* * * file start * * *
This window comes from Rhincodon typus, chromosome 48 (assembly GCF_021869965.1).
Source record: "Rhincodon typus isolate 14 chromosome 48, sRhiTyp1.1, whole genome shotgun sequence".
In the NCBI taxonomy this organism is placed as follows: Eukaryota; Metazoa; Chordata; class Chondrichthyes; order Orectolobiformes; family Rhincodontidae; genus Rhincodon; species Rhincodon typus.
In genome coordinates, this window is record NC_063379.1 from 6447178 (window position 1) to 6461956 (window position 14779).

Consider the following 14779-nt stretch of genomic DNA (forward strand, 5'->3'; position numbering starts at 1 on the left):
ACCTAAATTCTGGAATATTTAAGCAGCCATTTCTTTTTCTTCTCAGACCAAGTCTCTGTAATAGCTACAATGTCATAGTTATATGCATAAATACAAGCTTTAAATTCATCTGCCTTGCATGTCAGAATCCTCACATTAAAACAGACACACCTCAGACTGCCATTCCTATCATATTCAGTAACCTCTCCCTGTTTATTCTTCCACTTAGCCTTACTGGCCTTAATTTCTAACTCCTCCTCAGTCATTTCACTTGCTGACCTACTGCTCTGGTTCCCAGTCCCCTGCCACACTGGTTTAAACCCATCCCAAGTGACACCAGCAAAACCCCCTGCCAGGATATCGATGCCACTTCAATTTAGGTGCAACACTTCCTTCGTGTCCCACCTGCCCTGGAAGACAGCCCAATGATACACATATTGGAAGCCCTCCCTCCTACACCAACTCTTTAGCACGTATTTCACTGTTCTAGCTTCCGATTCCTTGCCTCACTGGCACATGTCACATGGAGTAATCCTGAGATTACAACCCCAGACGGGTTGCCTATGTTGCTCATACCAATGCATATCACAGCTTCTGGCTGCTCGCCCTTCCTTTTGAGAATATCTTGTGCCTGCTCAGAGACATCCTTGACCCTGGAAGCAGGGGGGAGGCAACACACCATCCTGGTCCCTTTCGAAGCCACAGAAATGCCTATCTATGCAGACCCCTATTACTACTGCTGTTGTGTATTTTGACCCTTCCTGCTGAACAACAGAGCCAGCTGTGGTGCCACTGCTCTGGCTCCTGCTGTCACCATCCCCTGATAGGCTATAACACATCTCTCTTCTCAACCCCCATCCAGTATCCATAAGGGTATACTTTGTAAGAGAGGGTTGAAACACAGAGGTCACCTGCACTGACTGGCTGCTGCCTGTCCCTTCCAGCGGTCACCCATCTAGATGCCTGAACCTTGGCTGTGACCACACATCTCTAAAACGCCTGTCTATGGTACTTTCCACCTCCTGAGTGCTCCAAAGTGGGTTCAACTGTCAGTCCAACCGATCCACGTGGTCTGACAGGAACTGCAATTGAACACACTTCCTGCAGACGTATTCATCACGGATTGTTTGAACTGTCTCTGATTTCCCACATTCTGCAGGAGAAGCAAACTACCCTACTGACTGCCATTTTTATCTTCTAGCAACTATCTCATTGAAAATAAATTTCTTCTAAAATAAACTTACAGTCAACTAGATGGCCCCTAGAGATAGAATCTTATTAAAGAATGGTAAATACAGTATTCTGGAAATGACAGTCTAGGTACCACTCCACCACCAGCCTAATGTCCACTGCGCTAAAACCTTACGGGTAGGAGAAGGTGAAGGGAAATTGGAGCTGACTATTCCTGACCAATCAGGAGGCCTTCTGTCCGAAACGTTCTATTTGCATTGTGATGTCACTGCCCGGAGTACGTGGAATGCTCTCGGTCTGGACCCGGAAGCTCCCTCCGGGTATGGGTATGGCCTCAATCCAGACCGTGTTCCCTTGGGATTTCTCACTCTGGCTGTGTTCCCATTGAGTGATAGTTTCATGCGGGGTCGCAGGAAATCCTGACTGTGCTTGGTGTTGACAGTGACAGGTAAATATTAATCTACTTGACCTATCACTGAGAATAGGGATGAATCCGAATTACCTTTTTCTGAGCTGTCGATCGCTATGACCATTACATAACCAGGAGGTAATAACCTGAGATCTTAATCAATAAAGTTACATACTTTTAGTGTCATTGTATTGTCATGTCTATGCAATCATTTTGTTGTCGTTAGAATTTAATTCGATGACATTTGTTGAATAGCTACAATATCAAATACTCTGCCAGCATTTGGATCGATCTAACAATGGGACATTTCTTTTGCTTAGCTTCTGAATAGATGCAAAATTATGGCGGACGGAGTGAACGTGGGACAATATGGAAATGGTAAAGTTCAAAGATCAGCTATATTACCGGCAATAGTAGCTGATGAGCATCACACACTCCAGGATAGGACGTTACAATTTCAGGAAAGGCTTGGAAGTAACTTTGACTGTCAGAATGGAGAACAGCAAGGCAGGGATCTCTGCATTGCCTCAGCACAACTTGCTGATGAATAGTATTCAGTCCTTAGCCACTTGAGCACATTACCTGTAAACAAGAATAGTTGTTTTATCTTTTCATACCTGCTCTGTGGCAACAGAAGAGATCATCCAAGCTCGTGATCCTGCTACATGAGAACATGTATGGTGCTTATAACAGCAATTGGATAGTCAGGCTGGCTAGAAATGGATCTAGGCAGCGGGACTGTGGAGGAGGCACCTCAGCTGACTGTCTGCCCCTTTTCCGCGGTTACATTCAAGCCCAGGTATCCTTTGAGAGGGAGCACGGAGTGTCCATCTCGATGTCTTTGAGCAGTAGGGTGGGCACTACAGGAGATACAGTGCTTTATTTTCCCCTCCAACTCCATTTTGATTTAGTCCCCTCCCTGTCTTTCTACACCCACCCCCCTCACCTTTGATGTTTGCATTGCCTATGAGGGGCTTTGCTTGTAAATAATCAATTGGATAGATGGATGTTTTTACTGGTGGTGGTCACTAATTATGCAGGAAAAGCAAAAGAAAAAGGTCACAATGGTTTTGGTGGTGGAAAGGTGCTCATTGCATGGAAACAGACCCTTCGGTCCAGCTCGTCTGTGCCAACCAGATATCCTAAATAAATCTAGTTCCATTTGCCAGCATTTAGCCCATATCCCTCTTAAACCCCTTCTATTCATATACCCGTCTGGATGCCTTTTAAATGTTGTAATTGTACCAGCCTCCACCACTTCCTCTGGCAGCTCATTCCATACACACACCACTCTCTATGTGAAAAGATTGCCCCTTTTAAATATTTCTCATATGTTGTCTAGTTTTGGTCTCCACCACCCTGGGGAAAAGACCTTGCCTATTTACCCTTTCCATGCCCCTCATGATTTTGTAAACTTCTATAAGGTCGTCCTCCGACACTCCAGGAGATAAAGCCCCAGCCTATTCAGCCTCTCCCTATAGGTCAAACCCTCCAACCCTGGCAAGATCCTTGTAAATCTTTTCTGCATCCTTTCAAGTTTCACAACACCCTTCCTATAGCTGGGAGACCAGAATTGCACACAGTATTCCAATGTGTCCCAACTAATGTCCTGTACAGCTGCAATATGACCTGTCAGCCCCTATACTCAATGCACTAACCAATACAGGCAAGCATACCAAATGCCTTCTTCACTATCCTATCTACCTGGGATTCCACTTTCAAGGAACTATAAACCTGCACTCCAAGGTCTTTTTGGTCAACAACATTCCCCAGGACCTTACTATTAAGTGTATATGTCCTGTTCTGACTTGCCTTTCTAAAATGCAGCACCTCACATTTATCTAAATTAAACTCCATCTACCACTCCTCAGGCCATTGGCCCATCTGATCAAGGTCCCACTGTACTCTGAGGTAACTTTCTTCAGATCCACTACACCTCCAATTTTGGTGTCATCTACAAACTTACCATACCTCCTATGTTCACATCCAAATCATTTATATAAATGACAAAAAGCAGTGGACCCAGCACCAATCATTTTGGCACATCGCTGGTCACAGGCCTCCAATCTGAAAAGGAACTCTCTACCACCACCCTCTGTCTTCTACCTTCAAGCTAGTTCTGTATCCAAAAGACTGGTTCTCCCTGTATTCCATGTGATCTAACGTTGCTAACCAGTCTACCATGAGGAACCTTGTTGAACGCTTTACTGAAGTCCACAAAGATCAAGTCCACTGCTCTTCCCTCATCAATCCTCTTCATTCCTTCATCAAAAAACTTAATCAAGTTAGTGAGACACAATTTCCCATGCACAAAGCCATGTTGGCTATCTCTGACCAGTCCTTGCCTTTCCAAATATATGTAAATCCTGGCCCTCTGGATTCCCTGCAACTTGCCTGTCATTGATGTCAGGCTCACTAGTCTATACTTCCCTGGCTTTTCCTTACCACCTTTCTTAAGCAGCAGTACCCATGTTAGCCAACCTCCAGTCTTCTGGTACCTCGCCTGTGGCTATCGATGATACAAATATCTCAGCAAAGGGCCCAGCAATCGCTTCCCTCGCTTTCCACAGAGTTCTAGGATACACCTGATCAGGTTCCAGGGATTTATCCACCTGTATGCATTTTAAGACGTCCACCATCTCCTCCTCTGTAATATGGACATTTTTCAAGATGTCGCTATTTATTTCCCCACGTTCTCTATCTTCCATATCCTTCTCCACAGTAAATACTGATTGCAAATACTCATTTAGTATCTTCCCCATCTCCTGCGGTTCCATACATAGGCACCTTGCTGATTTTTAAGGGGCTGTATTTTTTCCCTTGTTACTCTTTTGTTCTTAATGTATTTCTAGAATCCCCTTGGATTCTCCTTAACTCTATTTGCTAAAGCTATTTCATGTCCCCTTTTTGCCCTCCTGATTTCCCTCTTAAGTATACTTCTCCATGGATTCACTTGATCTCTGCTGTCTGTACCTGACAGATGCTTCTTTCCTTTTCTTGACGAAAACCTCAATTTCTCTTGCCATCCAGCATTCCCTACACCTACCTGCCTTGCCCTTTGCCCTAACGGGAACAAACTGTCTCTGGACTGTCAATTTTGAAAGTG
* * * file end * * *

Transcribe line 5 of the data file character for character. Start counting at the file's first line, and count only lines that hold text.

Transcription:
Consider the following 14779-nt stretch of genomic DNA (forward strand, 5'->3'; position numbering starts at 1 on the left):